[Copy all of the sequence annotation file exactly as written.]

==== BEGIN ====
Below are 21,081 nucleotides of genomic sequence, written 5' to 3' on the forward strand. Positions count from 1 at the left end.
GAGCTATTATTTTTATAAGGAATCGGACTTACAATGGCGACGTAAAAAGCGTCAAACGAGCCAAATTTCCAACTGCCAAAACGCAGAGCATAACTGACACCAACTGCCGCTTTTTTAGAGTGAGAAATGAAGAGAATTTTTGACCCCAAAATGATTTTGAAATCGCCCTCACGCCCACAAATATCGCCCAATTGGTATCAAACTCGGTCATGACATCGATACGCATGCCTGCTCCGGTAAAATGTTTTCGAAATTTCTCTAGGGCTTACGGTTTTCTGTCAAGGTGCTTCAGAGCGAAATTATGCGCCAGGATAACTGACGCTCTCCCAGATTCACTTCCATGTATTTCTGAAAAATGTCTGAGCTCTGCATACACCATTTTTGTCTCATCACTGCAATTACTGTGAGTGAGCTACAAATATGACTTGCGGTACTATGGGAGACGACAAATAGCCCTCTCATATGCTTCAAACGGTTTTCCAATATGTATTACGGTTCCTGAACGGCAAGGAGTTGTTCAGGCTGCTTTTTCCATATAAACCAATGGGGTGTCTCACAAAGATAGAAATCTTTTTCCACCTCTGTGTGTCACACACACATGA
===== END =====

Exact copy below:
Below are 21,081 nucleotides of genomic sequence, written 5' to 3' on the forward strand. Positions count from 1 at the left end.
GAGCTATTATTTTTATAAGGAATCGGACTTACAATGGCGACGTAAAAAGCGTCAAACGAGCCAAATTTCCAACTGCCAAAACGCAGAGCATAACTGACACCAACTGCCGCTTTTTTAGAGTGAGAAATGAAGAGAATTTTTGACCCCAAAATGATTTTGAAATCGCCCTCACGCCCACAAATATCGCCCAATTGGTATCAAACTCGGTCATGACATCGATACGCATGCCTGCTCCGGTAAAATGTTTTCGAAATTTCTCTAGGGCTTACGGTTTTCTGTCAAGGTGCTTCAGAGCGAAATTATGCGCCAGGATAACTGACGCTCTCCCAGATTCACTTCCATGTATTTCTGAAAAATGTCTGAGCTCTGCATACACCATTTTTGTCTCATCACTGCAATTACTGTGAGTGAGCTACAAATATGACTTGCGGTACTATGGGAGACGACAAATAGCCCTCTCATATGCTTCAAACGGTTTTCCAATATGTATTACGGTTCCTGAACGGCAAGGAGTTGTTCAGGCTGCTTTTTCCATATAAACCAATGGGGTGTCTCACAAAGATAGAAATCTTTTTCCACCTCTGTGTGTCACACACACATGA